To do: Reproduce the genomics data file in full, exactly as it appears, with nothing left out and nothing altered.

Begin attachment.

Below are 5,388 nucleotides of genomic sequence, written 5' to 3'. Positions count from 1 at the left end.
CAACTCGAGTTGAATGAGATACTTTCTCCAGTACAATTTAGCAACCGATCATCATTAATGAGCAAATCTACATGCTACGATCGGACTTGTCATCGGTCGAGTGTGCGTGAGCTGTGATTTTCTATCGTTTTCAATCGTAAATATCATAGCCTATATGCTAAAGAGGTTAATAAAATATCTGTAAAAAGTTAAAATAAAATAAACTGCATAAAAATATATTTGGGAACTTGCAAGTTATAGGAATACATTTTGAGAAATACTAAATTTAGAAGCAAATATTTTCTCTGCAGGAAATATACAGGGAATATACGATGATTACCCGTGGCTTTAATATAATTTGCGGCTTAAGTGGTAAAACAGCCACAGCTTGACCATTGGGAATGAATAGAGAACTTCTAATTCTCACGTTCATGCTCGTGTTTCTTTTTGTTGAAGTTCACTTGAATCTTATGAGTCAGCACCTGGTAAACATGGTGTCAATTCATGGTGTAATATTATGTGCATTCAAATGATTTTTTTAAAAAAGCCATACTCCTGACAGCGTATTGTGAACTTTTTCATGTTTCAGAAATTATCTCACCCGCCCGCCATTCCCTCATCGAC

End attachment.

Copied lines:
Below are 5,388 nucleotides of genomic sequence, written 5' to 3'. Positions count from 1 at the left end.
CAACTCGAGTTGAATGAGATACTTTCTCCAGTACAATTTAGCAACCGATCATCATTAATGAGCAAATCTACATGCTACGATCGGACTTGTCATCGGTCGAGTGTGCGTGAGCTGTGATTTTCTATCGTTTTCAATCGTAAATATCATAGCCTATATGCTAAAGAGGTTAATAAAATATCTGTAAAAAGTTAAAATAAAATAAACTGCATAAAAATATATTTGGGAACTTGCAAGTTATAGGAATACATTTTGAGAAATACTAAATTTAGAAGCAAATATTTTCTCTGCAGGAAATATACAGGGAATATACGATGATTACCCGTGGCTTTAATATAATTTGCGGCTTAAGTGGTAAAACAGCCACAGCTTGACCATTGGGAATGAATAGAGAACTTCTAATTCTCACGTTCATGCTCGTGTTTCTTTTTGTTGAAGTTCACTTGAATCTTATGAGTCAGCACCTGGTAAACATGGTGTCAATTCATGGTGTAATATTATGTGCATTCAAATGATTTTTTTAAAAAAGCCATACTCCTGACAGCGTATTGTGAACTTTTTCATGTTTCAGAAATTATCTCACCCGCCCGCCATTCCCTCATCGAC